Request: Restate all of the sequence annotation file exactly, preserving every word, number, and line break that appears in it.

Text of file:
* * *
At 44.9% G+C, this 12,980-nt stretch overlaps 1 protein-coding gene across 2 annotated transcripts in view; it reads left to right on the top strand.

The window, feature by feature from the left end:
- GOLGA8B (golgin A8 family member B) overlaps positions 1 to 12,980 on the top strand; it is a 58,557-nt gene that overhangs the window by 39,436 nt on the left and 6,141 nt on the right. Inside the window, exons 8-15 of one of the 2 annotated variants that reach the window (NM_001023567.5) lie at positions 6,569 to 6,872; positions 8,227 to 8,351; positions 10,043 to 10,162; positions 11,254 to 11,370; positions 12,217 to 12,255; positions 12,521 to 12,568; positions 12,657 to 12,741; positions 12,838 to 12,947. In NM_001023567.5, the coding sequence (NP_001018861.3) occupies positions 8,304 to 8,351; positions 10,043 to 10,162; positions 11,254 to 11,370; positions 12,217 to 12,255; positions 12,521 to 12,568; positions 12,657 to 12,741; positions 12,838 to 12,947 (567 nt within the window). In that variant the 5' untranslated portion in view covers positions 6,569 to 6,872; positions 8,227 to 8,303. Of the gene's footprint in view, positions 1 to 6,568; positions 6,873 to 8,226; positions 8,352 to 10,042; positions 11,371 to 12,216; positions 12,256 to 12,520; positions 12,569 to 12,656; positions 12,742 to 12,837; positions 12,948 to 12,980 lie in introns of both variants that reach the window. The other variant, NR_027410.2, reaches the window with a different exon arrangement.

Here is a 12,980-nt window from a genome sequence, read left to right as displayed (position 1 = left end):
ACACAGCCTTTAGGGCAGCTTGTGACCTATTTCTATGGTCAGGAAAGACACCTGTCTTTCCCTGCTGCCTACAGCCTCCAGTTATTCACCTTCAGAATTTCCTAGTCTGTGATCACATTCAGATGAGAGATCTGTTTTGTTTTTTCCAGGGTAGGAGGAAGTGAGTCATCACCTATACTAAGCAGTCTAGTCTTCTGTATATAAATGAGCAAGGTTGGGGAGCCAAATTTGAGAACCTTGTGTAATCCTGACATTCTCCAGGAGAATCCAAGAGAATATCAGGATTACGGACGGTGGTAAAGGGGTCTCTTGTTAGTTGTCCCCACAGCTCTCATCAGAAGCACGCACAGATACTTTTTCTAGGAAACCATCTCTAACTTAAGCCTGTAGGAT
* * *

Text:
At 44.9% G+C, this 12,980-nt stretch overlaps 1 protein-coding gene across 2 annotated transcripts in view; it reads left to right on the top strand.

The window, feature by feature from the left end:
- GOLGA8B (golgin A8 family member B) overlaps positions 1 to 12,980 on the top strand; it is a 58,557-nt gene that overhangs the window by 39,436 nt on the left and 6,141 nt on the right. Inside the window, exons 8-15 of one of the 2 annotated variants that reach the window (NM_001023567.5) lie at positions 6,569 to 6,872; positions 8,227 to 8,351; positions 10,043 to 10,162; positions 11,254 to 11,370; positions 12,217 to 12,255; positions 12,521 to 12,568; positions 12,657 to 12,741; positions 12,838 to 12,947. In NM_001023567.5, the coding sequence (NP_001018861.3) occupies positions 8,304 to 8,351; positions 10,043 to 10,162; positions 11,254 to 11,370; positions 12,217 to 12,255; positions 12,521 to 12,568; positions 12,657 to 12,741; positions 12,838 to 12,947 (567 nt within the window). In that variant the 5' untranslated portion in view covers positions 6,569 to 6,872; positions 8,227 to 8,303. Of the gene's footprint in view, positions 1 to 6,568; positions 6,873 to 8,226; positions 8,352 to 10,042; positions 11,371 to 12,216; positions 12,256 to 12,520; positions 12,569 to 12,656; positions 12,742 to 12,837; positions 12,948 to 12,980 lie in introns of both variants that reach the window. The other variant, NR_027410.2, reaches the window with a different exon arrangement.

Here is a 12,980-nt window from a genome sequence, read left to right as displayed (position 1 = left end):
ACACAGCCTTTAGGGCAGCTTGTGACCTATTTCTATGGTCAGGAAAGACACCTGTCTTTCCCTGCTGCCTACAGCCTCCAGTTATTCACCTTCAGAATTTCCTAGTCTGTGATCACATTCAGATGAGAGATCTGTTTTGTTTTTTCCAGGGTAGGAGGAAGTGAGTCATCACCTATACTAAGCAGTCTAGTCTTCTGTATATAAATGAGCAAGGTTGGGGAGCCAAATTTGAGAACCTTGTGTAATCCTGACATTCTCCAGGAGAATCCAAGAGAATATCAGGATTACGGACGGTGGTAAAGGGGTCTCTTGTTAGTTGTCCCCACAGCTCTCATCAGAAGCACGCACAGATACTTTTTCTAGGAAACCATCTCTAACTTAAGCCTGTAGGAT